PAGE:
By 2015, the partnership had also produced an EL strategies implementation survey to be given halfway through the school year. The implementation survey asked which strategies educators had already implemented and how they felt their summer training had supported them where it mattered: in the classroom.
- Overall, more than 95% of survey respondents indicated that the summer training was relevant to their current assignment. One respondent wrote, “I brought back what I learned at the summer training and trained our EL department for the district through several smaller training sessions throughout this school year.”
- As an example of the utility of specific training sessions, more than 90% of respondents who attended the sessions on ExC-ELL* (a 10-step teaching strategy) indicated they were incorporating EL reading and vocabulary strategies into their instruction.
As the Department moved forward, Center experts provided training for the state on how to extract, filter, and analyze the data from the tool and surveys. The training also included ways to use those data to inform state-level decisions on selecting future summer conference training and EL coaching topics.
Working together, the Center and the Department provide more support for educators, particularly those teaching EL students, throughout the state. Department staff can evaluate their EL teacher-trainers more efficiently through observation, and they have confidence in the systems’ reliability. Development of a peer observation tool is underway to allow EL teacher-trainers to observe and appraise one another during professional development sessions.
Department staff are exploring other ways to use both strategies to provide effective professional learning opportunities to educators of ELs around the state and will continue to refine its summer conference to ensure that North Carolina educators get what they need to better support students in the classroom.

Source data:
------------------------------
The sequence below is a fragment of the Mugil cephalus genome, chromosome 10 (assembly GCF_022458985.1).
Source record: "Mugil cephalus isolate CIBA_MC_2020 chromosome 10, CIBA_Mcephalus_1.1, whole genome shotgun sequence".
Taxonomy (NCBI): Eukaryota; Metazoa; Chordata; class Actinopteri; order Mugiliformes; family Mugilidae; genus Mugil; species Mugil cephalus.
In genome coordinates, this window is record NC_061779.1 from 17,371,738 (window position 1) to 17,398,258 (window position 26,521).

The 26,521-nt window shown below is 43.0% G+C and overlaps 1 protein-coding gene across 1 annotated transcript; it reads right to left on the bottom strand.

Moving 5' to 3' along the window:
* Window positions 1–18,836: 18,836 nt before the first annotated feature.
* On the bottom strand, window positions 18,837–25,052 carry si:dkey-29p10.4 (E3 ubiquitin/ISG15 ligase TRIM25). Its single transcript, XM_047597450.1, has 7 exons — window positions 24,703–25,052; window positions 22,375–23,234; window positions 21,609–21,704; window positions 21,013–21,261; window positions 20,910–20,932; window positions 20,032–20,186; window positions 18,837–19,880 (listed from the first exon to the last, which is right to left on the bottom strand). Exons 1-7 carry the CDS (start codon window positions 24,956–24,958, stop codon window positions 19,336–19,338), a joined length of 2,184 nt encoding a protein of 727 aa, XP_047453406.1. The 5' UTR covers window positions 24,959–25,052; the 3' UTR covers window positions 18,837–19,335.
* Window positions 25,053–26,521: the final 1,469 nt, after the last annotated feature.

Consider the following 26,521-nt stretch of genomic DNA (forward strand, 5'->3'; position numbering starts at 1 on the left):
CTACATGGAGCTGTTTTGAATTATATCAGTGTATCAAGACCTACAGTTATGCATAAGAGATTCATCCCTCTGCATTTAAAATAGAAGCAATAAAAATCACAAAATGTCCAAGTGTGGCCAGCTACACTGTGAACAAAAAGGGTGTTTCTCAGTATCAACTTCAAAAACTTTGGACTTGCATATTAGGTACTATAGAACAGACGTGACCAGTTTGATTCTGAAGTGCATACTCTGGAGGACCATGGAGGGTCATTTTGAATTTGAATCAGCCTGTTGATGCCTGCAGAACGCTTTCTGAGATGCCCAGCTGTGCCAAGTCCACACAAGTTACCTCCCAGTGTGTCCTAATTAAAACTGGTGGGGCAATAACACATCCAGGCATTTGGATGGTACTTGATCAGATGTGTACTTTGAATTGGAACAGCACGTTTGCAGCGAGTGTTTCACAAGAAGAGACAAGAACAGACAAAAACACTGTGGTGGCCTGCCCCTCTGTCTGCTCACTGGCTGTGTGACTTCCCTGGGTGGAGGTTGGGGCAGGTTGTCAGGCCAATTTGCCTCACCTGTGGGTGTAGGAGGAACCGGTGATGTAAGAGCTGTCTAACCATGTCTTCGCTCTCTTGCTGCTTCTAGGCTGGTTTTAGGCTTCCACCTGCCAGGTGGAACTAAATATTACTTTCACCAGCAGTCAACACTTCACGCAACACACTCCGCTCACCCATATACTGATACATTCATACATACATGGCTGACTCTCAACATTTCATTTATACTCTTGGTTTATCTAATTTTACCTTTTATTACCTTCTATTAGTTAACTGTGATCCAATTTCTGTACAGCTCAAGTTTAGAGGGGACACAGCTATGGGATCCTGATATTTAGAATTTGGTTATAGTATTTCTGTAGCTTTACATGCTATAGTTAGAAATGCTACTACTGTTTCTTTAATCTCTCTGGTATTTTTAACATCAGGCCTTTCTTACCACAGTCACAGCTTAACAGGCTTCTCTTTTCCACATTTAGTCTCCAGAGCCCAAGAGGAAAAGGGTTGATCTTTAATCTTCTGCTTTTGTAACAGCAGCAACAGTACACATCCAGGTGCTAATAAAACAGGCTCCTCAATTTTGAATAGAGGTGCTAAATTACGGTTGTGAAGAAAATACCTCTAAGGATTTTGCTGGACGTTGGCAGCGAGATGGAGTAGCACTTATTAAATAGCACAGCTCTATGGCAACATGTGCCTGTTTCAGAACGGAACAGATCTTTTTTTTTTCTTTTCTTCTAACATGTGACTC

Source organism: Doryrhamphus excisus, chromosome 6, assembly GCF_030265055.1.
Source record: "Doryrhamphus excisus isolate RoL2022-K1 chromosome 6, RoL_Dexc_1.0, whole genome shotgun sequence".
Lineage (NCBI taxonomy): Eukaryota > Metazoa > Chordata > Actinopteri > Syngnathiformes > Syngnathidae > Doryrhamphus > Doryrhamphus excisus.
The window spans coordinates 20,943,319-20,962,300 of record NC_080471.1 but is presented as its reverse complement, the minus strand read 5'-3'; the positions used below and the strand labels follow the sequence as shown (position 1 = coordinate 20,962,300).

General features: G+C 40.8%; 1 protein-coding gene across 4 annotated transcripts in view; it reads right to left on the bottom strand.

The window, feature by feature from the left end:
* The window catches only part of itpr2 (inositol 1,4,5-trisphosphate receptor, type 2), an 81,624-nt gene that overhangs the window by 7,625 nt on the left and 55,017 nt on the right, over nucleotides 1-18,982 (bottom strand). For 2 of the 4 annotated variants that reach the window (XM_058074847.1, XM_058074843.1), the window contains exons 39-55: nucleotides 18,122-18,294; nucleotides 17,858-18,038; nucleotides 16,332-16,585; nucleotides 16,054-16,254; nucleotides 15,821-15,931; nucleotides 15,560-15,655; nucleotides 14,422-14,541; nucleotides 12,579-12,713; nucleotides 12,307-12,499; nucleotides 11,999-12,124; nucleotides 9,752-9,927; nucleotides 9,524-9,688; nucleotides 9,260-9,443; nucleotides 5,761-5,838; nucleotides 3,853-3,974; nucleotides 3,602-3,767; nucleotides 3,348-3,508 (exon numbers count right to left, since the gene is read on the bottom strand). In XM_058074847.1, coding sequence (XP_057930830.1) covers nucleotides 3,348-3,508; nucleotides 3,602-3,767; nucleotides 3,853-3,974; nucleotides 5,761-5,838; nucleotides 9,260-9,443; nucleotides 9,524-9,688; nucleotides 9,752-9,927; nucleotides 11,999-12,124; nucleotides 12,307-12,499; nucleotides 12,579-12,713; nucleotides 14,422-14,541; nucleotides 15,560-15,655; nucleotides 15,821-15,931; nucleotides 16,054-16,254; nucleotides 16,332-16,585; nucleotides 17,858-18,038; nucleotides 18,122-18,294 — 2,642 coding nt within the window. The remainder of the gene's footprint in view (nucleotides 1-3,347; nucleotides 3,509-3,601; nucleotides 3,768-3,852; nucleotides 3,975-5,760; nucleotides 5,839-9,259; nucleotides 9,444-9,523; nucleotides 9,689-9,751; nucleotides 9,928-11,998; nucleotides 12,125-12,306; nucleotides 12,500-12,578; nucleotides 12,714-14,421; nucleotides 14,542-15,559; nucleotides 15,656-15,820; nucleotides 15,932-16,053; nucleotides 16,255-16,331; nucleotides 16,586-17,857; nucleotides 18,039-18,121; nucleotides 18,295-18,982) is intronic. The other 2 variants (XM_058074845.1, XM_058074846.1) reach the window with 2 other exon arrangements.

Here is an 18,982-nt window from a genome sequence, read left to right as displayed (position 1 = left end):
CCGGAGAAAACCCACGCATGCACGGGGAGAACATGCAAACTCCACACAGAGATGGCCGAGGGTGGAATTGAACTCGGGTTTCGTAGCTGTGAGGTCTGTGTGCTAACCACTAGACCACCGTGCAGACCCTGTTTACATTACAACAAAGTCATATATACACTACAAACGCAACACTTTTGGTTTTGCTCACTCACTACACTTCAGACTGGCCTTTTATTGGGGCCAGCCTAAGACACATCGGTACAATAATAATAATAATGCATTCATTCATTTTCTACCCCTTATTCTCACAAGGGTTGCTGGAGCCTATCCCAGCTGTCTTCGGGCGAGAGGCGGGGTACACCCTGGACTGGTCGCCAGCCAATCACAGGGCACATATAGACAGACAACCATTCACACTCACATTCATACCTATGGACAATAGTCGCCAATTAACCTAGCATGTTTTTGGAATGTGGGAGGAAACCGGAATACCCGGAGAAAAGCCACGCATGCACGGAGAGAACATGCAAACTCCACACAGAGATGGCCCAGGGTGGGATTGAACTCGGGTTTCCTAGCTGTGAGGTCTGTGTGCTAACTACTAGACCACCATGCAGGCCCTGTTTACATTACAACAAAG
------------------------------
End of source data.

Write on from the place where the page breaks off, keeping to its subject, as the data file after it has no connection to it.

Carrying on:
Motivated by the continuing goal of improving instruction, Center experts and the Department are diving deeper into the data they have collected from EL educators since summer 2014.
Working together, they are currently revising the participant survey for the 2017 summer conference to discover how educators plan to use the strategies they learn during the conference. Later in fall 2017, a revised EL strategies implementation survey will be administered to the participants to gauge how they have employed the skills and knowledge gained from the conference in their classrooms. As the Department implements the Every Student Succeeds Act, Department staff will have to implement measures of English language proficiency. Over time, these new accountability measures may illuminate the extent to which EL students are benefiting directly from this professional development initiative.
 English learners comprise a fast-growing population of students enrolled in U.S. schools who are limited in English proficiency and require placement in language instruction programs.